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North Mule Canyon

Wednesday, October 26th, 2011: 2011 Trips, Colorado Plateau, Regions, Road Trips.

Day 2: Cedar Mesa and Blanding

Highlights: Prehistoric ruins, water everywhere from yesterday’s rains, disturbing encounter

Looking for a good afternoon hike, I had pulled off of Utah 95 at the upper end of Cedar Mesa onto a well-maintained Forest Service gravel road that snaked up and down and around the maze-like mesa top. The road almost immediately dipped to cross Mule Canyon, where there were already two late-model SUVs parked at a trailhead. I kept going, passing the North Mule Canyon trailhead and climbing higher. After a few more miles I decided to return and hike North Mule Canyon. As I parked at a beautiful campsite under a golden cottonwood, a pickup truck sped past up the road. Apparently a popular road.

An intimate canyon with modest ruins, the red sandstone floor of the canyon sparkling with rainwater pools, this was the perfect hike to start my backcountry experience.

I returned from my hike a few hours later. I thought about camping, and realized it was going to freeze at night. Wood gathering is prohibited here, and I had no firewood and nothing interesting in the way of food for dinner. This trip had been largely unplanned. So I would drive the half hour to Blanding, check into a cheap motel, and go shopping the next morning so I could be prepared for future camping.

On the way out to the highway, I came to the winding descent into Mule Canyon proper. Rounding a curve, I glimpsed a hiker on the road ahead. I slowed and approached him from behind. A tall, skinny guy dressed in the latest expensive gear, striding in the middle of the road. I slowly approached him, expecting him to step to the side, but he kept walking directly in the middle of the narrow gravel road, either oblivious or defiant. So I pulled as far to the left as I could and crept narrowly past him in my truck. As we came abreast, he suddenly turned and looked at me, wide-eyed. I drove on past, checking my side mirror, and noticed that he had a big, expensive-looking camera and was photographing my license plate from behind. So I stopped, and he walked up to my door, aimed the camera directly at my face, and clicked.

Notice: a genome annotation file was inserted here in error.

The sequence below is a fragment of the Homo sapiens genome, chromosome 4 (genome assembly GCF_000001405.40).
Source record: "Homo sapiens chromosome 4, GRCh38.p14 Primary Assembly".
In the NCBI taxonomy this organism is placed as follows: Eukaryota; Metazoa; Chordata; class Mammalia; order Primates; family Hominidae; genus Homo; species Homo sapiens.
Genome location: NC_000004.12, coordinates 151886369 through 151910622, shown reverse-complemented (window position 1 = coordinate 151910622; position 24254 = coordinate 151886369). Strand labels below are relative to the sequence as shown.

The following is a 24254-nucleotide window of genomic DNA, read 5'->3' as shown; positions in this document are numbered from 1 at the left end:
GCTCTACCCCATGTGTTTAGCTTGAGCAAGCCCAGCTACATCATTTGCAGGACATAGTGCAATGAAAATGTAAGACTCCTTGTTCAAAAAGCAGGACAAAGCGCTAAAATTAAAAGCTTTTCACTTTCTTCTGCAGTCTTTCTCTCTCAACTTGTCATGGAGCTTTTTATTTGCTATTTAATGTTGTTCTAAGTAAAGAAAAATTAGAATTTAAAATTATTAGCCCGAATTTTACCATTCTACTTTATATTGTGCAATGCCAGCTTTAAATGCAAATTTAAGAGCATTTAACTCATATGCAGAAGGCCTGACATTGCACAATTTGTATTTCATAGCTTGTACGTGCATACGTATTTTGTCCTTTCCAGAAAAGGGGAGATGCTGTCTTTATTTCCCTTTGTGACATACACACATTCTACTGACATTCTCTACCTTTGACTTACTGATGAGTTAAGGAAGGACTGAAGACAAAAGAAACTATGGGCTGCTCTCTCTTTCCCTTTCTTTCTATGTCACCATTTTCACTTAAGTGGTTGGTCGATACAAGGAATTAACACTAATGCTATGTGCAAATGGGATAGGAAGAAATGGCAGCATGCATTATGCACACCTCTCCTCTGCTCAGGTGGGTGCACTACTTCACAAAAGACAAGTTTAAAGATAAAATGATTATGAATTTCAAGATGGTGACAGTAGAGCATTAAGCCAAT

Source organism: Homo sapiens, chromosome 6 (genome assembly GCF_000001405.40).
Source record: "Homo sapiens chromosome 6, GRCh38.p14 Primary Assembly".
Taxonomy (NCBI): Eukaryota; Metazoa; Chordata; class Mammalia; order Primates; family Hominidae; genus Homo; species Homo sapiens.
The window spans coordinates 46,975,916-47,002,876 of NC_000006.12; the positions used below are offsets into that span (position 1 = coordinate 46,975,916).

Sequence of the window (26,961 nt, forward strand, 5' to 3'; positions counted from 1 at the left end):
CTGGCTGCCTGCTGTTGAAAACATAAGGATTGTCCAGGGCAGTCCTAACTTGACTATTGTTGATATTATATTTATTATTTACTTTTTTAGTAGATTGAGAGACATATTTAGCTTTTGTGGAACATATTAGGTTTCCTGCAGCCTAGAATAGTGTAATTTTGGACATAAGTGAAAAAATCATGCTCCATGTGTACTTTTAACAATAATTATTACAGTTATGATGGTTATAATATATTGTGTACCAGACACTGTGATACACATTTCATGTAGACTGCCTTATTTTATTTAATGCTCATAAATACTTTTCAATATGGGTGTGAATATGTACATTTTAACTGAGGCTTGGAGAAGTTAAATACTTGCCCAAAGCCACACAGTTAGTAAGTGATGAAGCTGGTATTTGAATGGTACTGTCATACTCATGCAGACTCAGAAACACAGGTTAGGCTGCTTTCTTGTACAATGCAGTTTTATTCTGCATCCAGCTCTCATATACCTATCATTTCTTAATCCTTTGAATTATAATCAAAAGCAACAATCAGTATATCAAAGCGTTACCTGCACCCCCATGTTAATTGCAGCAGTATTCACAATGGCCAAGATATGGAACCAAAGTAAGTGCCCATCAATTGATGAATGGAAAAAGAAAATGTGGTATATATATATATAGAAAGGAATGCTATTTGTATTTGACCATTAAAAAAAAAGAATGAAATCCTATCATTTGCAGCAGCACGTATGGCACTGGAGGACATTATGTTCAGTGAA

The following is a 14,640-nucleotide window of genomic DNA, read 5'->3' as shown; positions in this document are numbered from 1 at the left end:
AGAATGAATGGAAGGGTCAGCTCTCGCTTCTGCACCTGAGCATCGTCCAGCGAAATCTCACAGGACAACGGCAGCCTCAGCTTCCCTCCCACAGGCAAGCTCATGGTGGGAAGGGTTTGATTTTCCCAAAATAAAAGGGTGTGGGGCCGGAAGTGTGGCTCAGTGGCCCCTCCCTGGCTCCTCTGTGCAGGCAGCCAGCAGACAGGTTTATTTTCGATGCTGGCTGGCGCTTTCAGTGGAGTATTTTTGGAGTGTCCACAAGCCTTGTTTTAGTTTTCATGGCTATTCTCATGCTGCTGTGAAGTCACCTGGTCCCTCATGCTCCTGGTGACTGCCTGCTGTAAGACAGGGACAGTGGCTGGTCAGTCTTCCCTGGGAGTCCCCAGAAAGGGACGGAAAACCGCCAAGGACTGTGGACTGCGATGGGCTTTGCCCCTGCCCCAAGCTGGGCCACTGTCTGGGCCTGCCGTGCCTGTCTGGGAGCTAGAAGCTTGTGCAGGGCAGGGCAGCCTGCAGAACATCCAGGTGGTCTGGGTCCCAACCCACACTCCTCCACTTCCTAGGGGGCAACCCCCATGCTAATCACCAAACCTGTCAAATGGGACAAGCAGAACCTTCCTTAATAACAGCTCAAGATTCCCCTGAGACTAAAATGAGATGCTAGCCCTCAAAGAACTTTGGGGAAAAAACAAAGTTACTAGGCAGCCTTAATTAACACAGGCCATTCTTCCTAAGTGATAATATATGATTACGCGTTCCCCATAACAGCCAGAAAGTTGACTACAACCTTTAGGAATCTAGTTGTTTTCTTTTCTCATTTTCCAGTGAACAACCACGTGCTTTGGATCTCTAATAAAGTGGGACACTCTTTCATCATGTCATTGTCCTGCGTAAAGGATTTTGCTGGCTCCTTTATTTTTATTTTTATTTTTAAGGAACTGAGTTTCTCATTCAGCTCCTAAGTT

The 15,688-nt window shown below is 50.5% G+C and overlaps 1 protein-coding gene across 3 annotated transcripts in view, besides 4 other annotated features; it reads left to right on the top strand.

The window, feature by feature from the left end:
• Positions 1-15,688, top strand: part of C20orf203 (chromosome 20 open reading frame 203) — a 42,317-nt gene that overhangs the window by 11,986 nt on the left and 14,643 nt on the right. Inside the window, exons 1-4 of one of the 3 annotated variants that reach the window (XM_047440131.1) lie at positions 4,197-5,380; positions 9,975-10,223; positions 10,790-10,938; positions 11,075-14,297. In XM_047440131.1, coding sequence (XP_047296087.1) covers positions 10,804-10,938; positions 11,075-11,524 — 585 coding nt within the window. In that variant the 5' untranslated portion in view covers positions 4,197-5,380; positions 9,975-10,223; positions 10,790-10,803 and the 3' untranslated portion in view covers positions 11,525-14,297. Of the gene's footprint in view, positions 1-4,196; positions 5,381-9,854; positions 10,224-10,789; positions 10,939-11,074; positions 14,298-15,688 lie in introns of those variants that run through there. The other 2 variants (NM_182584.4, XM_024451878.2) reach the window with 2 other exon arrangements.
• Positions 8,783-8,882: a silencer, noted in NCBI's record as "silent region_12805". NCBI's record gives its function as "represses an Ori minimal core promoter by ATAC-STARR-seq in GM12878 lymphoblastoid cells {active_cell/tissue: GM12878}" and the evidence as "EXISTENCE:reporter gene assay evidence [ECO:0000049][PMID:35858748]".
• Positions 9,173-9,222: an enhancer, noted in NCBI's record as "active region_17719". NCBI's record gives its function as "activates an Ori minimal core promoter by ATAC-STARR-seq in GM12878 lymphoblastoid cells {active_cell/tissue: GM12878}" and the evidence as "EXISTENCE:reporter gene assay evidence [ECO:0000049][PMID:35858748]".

He appeared to be about my age, with wild dirty-blonde hair, and his face was tanned and weathered as if he’d been living outdoors for a long time. After taking a picture of me, he held his left arm out to the side, making the “phone call” sign with thumb and little finger. “DO THE RIGHT THING!” he commanded excitedly.

“Is there a problem?” I asked, completely mystified.

He kept making the phone sign, waving his arm up and down, and exclaimed “DO YOU KNOW WHAT THIS MEANS?”

“No, what’s up, man?”



Still waving his phone sign excitedly, he exclaimed “IF YOU DON’T KNOW WHAT THIS MEANS BY NOW, THERE’S NO HOPE FOR YOU!”

Now I noticed he was wearing earphones, or earbuds. Hence he was listening to music while hiking down the middle of a heavily-used road.

“DO THE RIGHT THING!” he commanded again.

“What are you listening to?” I asked, trying to engage him in a conversation.

But it was as if we were in different worlds. “DO THE RIGHT THING!” he shouted.

We were approaching the two SUVs parked at the side of the road. I assumed one of them was his. “Whatever,” I said, waving goodbye, and accelerated up the road to the highway.

I thought about this encounter for a long time. What was he talking about? What was he planning to do with the photos of me and my license plate? First I thought maybe the phone sign was actually supposed to be the “devil” sign, and he was accusing me of being evil. I thought maybe he was a solitary, reclusive wilderness freak, slightly mentally disturbed. Finally I realized he was probably tripping on psychedelics, not so prudently in a not-so-private location, and had worked me into his hallucination. Let that be a lesson!

  1. Christy says:

    Enjoying your adventures. Thanks for sharing. I dream through your writing.

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